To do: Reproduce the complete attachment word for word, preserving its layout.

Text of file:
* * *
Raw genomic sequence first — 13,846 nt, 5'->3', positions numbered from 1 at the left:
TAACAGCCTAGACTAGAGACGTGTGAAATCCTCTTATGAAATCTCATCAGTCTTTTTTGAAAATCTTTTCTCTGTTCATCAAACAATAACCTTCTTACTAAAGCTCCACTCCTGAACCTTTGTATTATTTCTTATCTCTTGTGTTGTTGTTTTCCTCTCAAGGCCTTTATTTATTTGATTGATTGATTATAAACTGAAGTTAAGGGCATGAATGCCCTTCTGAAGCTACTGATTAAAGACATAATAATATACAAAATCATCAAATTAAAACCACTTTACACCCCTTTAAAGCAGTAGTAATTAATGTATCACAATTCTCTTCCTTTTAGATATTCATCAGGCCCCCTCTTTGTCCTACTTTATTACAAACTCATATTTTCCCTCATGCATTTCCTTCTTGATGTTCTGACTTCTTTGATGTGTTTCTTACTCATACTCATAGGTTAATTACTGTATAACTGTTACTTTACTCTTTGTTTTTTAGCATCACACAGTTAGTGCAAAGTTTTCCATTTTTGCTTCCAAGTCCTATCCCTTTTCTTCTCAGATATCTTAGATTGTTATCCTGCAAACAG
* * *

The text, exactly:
Raw genomic sequence first — 13,846 nt, 5'->3', positions numbered from 1 at the left:
TAACAGCCTAGACTAGAGACGTGTGAAATCCTCTTATGAAATCTCATCAGTCTTTTTTGAAAATCTTTTCTCTGTTCATCAAACAATAACCTTCTTACTAAAGCTCCACTCCTGAACCTTTGTATTATTTCTTATCTCTTGTGTTGTTGTTTTCCTCTCAAGGCCTTTATTTATTTGATTGATTGATTATAAACTGAAGTTAAGGGCATGAATGCCCTTCTGAAGCTACTGATTAAAGACATAATAATATACAAAATCATCAAATTAAAACCACTTTACACCCCTTTAAAGCAGTAGTAATTAATGTATCACAATTCTCTTCCTTTTAGATATTCATCAGGCCCCCTCTTTGTCCTACTTTATTACAAACTCATATTTTCCCTCATGCATTTCCTTCTTGATGTTCTGACTTCTTTGATGTGTTTCTTACTCATACTCATAGGTTAATTACTGTATAACTGTTACTTTACTCTTTGTTTTTTAGCATCACACAGTTAGTGCAAAGTTTTCCATTTTTGCTTCCAAGTCCTATCCCTTTTCTTCTCAGATATCTTAGATTGTTATCCTGCAAACAG